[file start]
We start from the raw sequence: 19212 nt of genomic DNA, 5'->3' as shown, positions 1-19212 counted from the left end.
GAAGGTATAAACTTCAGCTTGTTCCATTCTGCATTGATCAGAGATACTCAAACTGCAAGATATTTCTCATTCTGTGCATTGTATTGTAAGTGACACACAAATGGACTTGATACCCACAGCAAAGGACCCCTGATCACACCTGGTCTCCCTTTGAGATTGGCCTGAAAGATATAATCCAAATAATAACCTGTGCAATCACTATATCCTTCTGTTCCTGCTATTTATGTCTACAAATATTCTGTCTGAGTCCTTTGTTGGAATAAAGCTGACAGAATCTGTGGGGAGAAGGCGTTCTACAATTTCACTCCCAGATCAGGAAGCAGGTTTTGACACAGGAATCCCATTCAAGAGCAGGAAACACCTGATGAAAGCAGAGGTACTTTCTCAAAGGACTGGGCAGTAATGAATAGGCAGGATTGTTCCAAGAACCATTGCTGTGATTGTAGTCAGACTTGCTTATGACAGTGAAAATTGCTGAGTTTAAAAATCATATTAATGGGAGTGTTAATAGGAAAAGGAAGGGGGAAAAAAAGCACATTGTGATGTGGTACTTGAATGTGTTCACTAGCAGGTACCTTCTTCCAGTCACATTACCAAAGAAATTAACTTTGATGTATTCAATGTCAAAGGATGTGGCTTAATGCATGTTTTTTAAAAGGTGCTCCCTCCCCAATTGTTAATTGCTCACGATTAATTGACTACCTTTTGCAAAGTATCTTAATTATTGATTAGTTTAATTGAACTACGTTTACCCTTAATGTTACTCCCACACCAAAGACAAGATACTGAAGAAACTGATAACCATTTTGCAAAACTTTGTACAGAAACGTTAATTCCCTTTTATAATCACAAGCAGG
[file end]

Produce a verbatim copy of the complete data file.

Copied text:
We start from the raw sequence: 19212 nt of genomic DNA, 5'->3' as shown, positions 1-19212 counted from the left end.
GAAGGTATAAACTTCAGCTTGTTCCATTCTGCATTGATCAGAGATACTCAAACTGCAAGATATTTCTCATTCTGTGCATTGTATTGTAAGTGACACACAAATGGACTTGATACCCACAGCAAAGGACCCCTGATCACACCTGGTCTCCCTTTGAGATTGGCCTGAAAGATATAATCCAAATAATAACCTGTGCAATCACTATATCCTTCTGTTCCTGCTATTTATGTCTACAAATATTCTGTCTGAGTCCTTTGTTGGAATAAAGCTGACAGAATCTGTGGGGAGAAGGCGTTCTACAATTTCACTCCCAGATCAGGAAGCAGGTTTTGACACAGGAATCCCATTCAAGAGCAGGAAACACCTGATGAAAGCAGAGGTACTTTCTCAAAGGACTGGGCAGTAATGAATAGGCAGGATTGTTCCAAGAACCATTGCTGTGATTGTAGTCAGACTTGCTTATGACAGTGAAAATTGCTGAGTTTAAAAATCATATTAATGGGAGTGTTAATAGGAAAAGGAAGGGGGAAAAAAAGCACATTGTGATGTGGTACTTGAATGTGTTCACTAGCAGGTACCTTCTTCCAGTCACATTACCAAAGAAATTAACTTTGATGTATTCAATGTCAAAGGATGTGGCTTAATGCATGTTTTTTAAAAGGTGCTCCCTCCCCAATTGTTAATTGCTCACGATTAATTGACTACCTTTTGCAAAGTATCTTAATTATTGATTAGTTTAATTGAACTACGTTTACCCTTAATGTTACTCCCACACCAAAGACAAGATACTGAAGAAACTGATAACCATTTTGCAAAACTTTGTACAGAAACGTTAATTCCCTTTTATAATCACAAGCAGG